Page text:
GE (NYSE: GE) announced that it will provide an LM6000-PF Sprint aeroderivative gas turbine and related services to Enipower S.p.A. (Eni) for its Bolgiano district heating plant in San Donato Milanese, near Milan, Italy. The Bolgiano cogeneration plant (CHP) produces thermal energy both for district heating and cooling for Eni headquarters, municipal buildings and residential users.
The Bolgiano CHP currently produces more than 267,000 megawatt (MW) hours of thermal energy per year using four GE gas turbines. The network extends for about 56 kilometers and is providing heat and hot water for 20,000 Italian families.
Due to the IPPC (Integrated Pollution Prevention and Control) prescriptions and the age of the plant, Eni is taking the opportunity to upgrade the CHP by installing a new aeroderivative gas turbine and other new equipment to increase plant flexibility and efficiency.
“GE’s experience and proven technology in district heating applications made it a natural fit for the expansion of our Bolgiano plant,” said Mr. Marco Moretti, engineering leader, Enipower, S.p.A. “The new GE gas turbine will allow us to improve the plant’s energy efficiency and reduce emissions while providing much needed heat for our customers.”
Energy savings for the new Bolgiano district heating plant are estimated at 181,000 MW hours of thermal energy per year, equal to approximately 15,600 TOE (tonne of oil equivalent) per year. When completed, the plant anticipates an 84 percent reduction of NOx emissions and a 20 percent reduction of CO2 emissions.
In addition to improving energy efficiency and reducing emissions, district heating plants such as Enipower’s offer many benefits such as:
•Cost-effective production of electricity and thermal energy for heating of buildings and residential areas;
•Reduction of CO2, NOx and particulate matter emissions;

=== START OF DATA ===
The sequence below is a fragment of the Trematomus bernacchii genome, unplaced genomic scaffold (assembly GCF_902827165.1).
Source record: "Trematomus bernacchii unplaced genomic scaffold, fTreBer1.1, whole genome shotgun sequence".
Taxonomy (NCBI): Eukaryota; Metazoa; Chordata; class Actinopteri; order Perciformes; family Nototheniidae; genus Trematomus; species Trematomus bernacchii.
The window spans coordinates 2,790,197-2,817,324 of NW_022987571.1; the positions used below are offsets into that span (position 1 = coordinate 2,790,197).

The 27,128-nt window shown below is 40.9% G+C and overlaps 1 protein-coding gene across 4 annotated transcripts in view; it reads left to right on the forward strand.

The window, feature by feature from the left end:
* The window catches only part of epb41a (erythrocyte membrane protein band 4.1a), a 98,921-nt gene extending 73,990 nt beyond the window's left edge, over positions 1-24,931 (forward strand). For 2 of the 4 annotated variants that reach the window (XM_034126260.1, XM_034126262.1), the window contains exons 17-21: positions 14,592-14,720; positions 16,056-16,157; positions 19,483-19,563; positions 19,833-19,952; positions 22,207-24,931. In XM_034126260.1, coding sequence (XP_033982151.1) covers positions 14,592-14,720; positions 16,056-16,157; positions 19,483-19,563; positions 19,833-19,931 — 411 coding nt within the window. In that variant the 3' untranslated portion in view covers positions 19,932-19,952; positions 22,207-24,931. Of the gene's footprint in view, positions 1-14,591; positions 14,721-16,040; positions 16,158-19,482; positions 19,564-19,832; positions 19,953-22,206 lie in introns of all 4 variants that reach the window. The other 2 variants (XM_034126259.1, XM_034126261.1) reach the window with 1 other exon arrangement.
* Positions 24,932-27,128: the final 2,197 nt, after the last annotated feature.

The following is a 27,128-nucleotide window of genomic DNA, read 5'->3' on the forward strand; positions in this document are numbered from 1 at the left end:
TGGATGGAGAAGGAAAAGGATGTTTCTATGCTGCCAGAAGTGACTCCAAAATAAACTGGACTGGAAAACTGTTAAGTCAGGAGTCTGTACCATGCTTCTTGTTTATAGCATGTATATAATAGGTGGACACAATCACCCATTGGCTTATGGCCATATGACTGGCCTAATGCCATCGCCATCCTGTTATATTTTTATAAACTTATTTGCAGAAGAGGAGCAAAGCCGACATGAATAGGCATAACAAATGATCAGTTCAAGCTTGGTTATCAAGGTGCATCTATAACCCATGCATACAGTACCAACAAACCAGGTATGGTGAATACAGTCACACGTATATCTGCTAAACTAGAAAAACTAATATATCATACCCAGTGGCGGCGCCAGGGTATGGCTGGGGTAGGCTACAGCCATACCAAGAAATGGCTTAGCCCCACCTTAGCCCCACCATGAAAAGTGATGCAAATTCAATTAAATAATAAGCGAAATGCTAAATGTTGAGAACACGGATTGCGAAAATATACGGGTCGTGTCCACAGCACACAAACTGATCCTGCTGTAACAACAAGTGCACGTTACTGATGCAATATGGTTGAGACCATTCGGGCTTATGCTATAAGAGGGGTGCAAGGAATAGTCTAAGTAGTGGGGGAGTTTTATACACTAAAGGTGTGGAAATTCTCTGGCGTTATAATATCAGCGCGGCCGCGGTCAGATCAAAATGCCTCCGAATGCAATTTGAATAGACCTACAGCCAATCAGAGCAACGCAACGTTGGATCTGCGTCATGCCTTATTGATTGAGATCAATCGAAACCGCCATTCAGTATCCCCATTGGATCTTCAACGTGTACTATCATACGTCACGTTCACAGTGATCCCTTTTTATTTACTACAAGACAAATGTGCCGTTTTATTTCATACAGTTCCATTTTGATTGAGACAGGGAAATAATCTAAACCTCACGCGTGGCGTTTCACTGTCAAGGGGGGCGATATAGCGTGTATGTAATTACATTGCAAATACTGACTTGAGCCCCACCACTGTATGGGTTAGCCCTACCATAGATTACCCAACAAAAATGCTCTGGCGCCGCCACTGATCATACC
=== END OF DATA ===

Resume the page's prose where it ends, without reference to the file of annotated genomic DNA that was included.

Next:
•Advantages for the end users who do not need to purchase and maintain their hot water producing boilers;
“Growth in district heating applications is an increasing part of the larger, global mega-trend story around distributed power, or what we like to call ‘growth on decentralized power.’ In a changing world with diverse power needs, GE’s portfolio of innovative distributed power solutions, ranging from 100 kilowatts to 100 MWs, gives businesses and communities around the world the ability to generate reliable, flexible and efficient power anywhere, whether on or off the grid,” said Diarmaid Mulholland, president and regional CEO Western Europe, GE Energy. “The Enipower project underscores our commitment to providing our customers with advanced distributed power technology for increased energy efficiency and emissions reduction, allowing businesses and communities to become their own energy supplier and making the end users more competitive through our technology’s flexibility, reliability and efficiency.”
GE’s ecomagination-approved LM6000-PF features high efficiency, superior fuel gas consumption and fuel flexibility, coupled with lower emissions and water usage in both the 50 and 60 Hz segments, all while providing full generating capacity within 10 minutes. GE’s LM6000-PF is an industry leader in the 35-60 MW range. With the highest reliability (more than 99 percent) and availability (more than 97 percent) in its range, the LM6000-PF has high fuel efficiency, versatile operational flexibility and proven dry low emissions (DLE) technology that can guarantee NOx emissions as low as 15 ppm. Higher efficiency enables lower fuel consumption per unit of power output than competitive technologies, yielding fuel cost savings and NOx and CO2 reductions for turbine operators.
Commercial operation is expected in December 2013. More than 100 of GE’s LM aeroderivative gas turbines are installed in Italy in the independent power generation, oil and gas and marine segments. The first of GE’s LM6000 units began commercial operation 20 years ago at the Ottawa Health Services facility. The shipment of the 1,000th LM6000 unit was announced in January 2011.
GE’s aeroderivative business, headquartered in Houston, Texas, brings power to businesses and communities around the world by modifying highly reliable GE aviation engines to burn natural gas, diesel and/or biofuels for efficient, reliable energy. These jet engine-based power generation units, which range from 18-100 MW, help energy companies take advantage of the growing trend to use abundant, cleaner-burning natural gas for power generation. GE’s aeroderivative gas turbines have been selected for a multitude of energy applications, ranging from power generation to the exploration, production and transmission of oil and gas. The units also have marine propulsion system applications including transport, ferryboat and cruise ships.